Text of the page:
Whatever gifts you end up giving, please don’t bother giving someone a store gift-card. You’re handing over a single-use plastic card and they’re unlikely to find something for the exact amount on the card so will have to add some of their own money towards any purchases, which has to be within a time-limit set by the store – and that’s all assuming you’ve got them a giftcard for somewhere they would normally like to shop. I can’t tell you how many times I’ve walked into shops for the first time only to spend a giftcard I’ve been given, ending up with stuff I didn’t need. Even if someone has said they want to save for X, from a particular shop, still just give them the money instead of getting the giftcard – it’s better for the planet, saves you trekking over to the shop and gives the recipient some leeway to change their mind. If you’re thinking of getting someone a giftcard because you don’t really know them/what they like that well, then the best present you can get them is a coffee – take them out to a coffee shop, or anywhere for that matter, and just spend some time with them, get to know them. Time spent together is so much more precious than handing over a bit of plastic.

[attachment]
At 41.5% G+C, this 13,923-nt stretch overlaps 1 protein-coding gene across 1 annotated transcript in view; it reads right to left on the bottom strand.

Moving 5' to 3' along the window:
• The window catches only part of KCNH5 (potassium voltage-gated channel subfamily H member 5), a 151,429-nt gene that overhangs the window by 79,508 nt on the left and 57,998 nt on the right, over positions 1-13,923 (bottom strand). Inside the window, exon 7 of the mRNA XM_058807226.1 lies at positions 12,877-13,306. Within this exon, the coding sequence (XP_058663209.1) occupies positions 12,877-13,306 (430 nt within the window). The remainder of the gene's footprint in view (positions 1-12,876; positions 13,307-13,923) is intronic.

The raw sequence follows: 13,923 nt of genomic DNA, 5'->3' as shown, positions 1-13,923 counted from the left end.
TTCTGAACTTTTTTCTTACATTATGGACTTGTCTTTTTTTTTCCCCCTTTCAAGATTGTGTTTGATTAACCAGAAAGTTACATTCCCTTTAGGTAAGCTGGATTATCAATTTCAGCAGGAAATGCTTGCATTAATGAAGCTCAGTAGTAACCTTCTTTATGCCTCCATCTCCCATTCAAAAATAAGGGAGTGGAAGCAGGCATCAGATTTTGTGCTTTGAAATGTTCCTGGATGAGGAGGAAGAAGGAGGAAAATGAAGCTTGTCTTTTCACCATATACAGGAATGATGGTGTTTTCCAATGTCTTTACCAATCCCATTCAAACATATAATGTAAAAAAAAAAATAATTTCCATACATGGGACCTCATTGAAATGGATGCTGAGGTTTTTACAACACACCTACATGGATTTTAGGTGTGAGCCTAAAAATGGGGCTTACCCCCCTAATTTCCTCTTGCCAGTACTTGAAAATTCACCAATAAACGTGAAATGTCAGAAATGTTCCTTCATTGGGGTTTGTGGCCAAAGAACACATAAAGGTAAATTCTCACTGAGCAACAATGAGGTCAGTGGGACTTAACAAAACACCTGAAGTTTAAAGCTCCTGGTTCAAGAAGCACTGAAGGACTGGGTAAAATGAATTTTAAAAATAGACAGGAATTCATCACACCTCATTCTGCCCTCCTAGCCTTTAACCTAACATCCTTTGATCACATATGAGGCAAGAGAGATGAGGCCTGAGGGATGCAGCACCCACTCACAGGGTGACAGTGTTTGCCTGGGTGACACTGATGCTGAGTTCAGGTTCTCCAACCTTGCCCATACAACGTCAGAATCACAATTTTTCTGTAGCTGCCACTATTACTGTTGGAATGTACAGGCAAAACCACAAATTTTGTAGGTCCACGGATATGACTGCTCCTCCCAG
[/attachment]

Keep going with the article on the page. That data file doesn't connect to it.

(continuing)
Countdown to Christmas

Oh I do so love the festive season, it really is the most wonderful time of the year! From opening my advent calendar each day to hanging up my stocking for Santa (well, Paul) to fill with goodies… but, how do you maintain your favourite Christmas traditions when you’re zero waste?